Fund management needs to get social

The head of Unilever was quoted a few months ago as saying that if social media can bring about the fall of the Egyptian government, they can do a lot worse to Unilever.

Anthony Hilton: Social media is starting to be seen as part of the solution
Anthony Hilton: Social media is starting to be seen as part of the solution

His comments were echoed at a recent conference by a fund manager whose business had suffered badly - though not entirely without justification - from being attacked in stock market-related internet chat rooms. Another pointed out the asset management industry was now so driven by reputation that though there are 2,611 retail stock market-related funds in the UK, more than half the money invested last year went into just 50 of them.

The fund management industry has a reputation problem. For all the talk of skill there are doubts about how much value it adds. It is widely seen as more skilled at extracting fees from clients than generating profits for them. It seems no better at avoiding shocks to the market than anyone else, and more interested in short-term trading than long-term performance.

But some managers now see social media not as part of the problem but as part of the solution, and are seeking to develop investment products that are more in keeping with the times, and that they hope will therefore be viewed favourably on Facebook.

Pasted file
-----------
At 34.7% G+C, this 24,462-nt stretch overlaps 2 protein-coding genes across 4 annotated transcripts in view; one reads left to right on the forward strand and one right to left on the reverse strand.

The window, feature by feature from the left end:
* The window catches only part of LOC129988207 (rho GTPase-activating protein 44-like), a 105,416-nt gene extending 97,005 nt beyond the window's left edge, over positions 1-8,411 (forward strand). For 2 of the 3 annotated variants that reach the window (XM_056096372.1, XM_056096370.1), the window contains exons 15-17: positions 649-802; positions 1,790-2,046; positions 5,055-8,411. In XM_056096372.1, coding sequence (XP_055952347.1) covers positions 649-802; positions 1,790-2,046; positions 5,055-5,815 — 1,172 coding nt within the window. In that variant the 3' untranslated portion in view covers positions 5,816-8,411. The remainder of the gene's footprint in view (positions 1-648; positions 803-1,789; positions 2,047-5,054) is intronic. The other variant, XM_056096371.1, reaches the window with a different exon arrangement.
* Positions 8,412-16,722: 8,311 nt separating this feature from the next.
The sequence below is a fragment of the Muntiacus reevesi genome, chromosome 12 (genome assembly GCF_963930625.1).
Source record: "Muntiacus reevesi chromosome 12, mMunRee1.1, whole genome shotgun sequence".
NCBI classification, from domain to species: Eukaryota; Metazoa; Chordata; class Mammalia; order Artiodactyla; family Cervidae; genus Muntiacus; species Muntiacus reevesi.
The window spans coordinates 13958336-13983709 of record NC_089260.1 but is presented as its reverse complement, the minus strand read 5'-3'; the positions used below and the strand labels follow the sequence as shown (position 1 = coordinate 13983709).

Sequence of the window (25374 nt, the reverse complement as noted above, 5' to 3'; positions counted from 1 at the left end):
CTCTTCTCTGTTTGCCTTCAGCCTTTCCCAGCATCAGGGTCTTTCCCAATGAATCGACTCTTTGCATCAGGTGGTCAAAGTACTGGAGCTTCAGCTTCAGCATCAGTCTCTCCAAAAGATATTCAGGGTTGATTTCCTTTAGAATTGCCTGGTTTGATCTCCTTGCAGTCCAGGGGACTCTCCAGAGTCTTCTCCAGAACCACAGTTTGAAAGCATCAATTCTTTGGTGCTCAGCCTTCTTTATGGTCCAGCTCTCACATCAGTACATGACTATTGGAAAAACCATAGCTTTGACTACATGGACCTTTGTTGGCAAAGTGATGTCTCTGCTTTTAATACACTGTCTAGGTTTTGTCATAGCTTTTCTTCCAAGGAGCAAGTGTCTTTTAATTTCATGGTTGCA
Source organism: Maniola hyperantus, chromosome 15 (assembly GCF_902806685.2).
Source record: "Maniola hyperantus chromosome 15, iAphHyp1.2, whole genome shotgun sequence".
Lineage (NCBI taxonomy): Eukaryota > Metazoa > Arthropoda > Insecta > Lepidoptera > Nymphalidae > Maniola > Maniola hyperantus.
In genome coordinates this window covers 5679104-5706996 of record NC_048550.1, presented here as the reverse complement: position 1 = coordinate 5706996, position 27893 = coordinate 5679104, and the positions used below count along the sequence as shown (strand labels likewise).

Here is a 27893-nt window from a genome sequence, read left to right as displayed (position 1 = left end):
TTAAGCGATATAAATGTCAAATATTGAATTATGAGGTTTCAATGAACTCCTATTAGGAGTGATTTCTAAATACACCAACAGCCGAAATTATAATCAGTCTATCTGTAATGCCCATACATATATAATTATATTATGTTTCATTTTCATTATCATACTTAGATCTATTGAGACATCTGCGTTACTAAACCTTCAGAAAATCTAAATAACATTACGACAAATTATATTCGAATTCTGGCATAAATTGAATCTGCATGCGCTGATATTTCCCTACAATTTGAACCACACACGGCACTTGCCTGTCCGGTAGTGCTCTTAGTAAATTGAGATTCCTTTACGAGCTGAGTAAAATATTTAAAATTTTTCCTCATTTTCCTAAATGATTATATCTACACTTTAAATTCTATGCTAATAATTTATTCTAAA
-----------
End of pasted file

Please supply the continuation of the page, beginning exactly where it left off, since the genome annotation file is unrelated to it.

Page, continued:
There are two prongs to the strategy. The first is to focus on ESG - environmental, social and corporate governance - meaning funds are invested only in companies that fit in with perceptions of what is socially responsible. The idea is that if people can be sure their money is only used to support companies that take their wider responsibilities seriously, the fund management group will avoid reputational issues.

The second longer-term objective is to find ways through investment to support social enterprise by using business techniques to help solve society's problems. The PR and reputational idea behind this is that investors will obsess less about how big a return they make on their money if they can get satisfaction from seeing it being deployed to pursue worthwhile objectives. This way, they believe, the messages on social media should become much more positive.

Anthony Hilton is City commentator on London's Evening Standard.

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